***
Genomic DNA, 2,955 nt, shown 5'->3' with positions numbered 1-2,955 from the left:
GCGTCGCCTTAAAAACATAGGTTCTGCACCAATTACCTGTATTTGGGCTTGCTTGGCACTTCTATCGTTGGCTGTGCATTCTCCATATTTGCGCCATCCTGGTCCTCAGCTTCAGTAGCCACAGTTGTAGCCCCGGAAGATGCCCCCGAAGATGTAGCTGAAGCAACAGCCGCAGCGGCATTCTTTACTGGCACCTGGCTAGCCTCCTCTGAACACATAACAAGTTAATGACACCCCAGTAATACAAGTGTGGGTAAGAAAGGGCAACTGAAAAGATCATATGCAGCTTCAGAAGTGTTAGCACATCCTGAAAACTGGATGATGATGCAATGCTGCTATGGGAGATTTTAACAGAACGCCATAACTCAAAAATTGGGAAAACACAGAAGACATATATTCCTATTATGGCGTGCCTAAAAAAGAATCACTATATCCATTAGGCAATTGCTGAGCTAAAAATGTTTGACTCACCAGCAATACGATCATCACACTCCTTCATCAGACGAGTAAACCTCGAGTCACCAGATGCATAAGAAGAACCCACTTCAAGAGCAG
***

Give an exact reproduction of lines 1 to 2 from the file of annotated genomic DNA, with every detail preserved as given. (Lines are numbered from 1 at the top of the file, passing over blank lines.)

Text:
Genomic DNA, 2,955 nt, shown 5'->3' with positions numbered 1-2,955 from the left:
GCGTCGCCTTAAAAACATAGGTTCTGCACCAATTACCTGTATTTGGGCTTGCTTGGCACTTCTATCGTTGGCTGTGCATTCTCCATATTTGCGCCATCCTGGTCCTCAGCTTCAGTAGCCACAGTTGTAGCCCCGGAAGATGCCCCCGAAGATGTAGCTGAAGCAACAGCCGCAGCGGCATTCTTTACTGGCACCTGGCTAGCCTCCTCTGAACACATAACAAGTTAATGACACCCCAGTAATACAAGTGTGGGTAAGAAAGGGCAACTGAAAAGATCATATGCAGCTTCAGAAGTGTTAGCACATCCTGAAAACTGGATGATGATGCAATGCTGCTATGGGAGATTTTAACAGAACGCCATAACTCAAAAATTGGGAAAACACAGAAGACATATATTCCTATTATGGCGTGCCTAAAAAAGAATCACTATATCCATTAGGCAATTGCTGAGCTAAAAATGTTTGACTCACCAGCAATACGATCATCACACTCCTTCATCAGACGAGTAAACCTCGAGTCACCAGATGCATAAGAAGAACCCACTTCAAGAGCAG